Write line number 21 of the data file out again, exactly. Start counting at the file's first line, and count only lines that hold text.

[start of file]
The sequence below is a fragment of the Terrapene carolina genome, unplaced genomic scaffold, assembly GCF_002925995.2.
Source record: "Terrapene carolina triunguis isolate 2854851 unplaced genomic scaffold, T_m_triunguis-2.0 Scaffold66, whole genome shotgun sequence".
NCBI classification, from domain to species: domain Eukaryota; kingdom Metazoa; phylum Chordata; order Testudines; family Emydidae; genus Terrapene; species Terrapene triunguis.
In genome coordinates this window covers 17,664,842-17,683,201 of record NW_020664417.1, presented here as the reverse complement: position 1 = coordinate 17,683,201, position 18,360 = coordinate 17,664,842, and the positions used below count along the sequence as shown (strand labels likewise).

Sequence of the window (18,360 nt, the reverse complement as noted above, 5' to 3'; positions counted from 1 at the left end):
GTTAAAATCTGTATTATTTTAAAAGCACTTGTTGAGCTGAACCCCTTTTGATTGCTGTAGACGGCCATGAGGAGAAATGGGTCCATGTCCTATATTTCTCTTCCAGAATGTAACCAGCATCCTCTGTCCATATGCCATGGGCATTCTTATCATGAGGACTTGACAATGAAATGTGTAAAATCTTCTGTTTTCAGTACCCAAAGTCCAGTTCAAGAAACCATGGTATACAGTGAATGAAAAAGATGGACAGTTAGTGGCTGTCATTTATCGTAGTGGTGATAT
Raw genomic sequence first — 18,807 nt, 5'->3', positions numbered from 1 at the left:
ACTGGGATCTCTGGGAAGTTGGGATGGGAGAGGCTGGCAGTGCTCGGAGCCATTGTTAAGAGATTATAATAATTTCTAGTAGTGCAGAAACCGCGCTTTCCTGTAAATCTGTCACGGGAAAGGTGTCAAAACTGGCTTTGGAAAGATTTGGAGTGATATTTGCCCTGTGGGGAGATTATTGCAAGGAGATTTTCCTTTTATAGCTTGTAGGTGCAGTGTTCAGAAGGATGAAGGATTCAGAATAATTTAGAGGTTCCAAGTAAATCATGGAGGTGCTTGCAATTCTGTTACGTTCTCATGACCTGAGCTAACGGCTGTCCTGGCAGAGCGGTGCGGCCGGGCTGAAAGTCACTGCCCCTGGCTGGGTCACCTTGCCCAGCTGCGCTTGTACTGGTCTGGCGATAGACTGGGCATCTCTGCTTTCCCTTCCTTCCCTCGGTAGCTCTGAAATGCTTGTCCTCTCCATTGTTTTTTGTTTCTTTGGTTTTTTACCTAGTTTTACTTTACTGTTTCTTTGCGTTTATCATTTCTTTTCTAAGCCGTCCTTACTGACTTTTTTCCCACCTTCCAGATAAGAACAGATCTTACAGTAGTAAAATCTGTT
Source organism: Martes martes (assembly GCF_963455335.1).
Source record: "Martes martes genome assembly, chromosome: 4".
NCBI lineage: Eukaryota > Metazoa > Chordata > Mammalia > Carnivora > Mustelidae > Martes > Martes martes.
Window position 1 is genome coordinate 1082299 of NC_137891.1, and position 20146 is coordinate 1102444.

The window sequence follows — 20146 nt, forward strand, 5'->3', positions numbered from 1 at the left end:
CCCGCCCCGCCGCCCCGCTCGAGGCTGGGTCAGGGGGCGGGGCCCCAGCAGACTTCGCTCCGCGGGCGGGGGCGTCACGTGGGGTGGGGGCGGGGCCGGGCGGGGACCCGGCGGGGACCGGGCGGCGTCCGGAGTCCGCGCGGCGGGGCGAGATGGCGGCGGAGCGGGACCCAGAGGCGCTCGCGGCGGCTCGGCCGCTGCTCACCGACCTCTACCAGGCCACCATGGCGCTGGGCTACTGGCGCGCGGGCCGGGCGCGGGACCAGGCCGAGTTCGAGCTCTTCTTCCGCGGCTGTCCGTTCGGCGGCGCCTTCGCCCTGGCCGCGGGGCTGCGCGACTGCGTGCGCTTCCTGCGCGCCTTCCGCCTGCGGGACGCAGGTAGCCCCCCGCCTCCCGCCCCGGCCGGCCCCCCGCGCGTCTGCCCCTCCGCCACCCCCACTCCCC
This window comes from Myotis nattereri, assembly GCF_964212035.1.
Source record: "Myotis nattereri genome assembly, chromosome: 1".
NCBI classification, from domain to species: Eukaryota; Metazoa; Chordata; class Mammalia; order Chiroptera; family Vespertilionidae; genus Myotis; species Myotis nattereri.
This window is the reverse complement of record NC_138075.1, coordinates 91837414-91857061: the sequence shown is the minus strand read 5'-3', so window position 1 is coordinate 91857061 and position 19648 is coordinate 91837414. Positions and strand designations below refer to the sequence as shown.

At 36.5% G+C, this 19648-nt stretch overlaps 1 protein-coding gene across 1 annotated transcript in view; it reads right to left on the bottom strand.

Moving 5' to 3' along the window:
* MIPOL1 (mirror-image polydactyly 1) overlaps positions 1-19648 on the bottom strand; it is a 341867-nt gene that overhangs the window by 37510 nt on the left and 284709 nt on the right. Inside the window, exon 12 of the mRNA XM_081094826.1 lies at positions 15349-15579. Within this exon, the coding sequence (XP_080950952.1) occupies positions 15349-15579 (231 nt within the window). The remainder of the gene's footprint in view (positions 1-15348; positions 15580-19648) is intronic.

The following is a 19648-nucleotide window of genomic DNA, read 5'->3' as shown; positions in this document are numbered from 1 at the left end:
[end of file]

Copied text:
* MIPOL1 (mirror-image polydactyly 1) overlaps positions 1-19648 on the bottom strand; it is a 341867-nt gene that overhangs the window by 37510 nt on the left and 284709 nt on the right. Inside the window, exon 12 of the mRNA XM_081094826.1 lies at positions 15349-15579. Within this exon, the coding sequence (XP_080950952.1) occupies positions 15349-15579 (231 nt within the window). The remainder of the gene's footprint in view (positions 1-15348; positions 15580-19648) is intronic.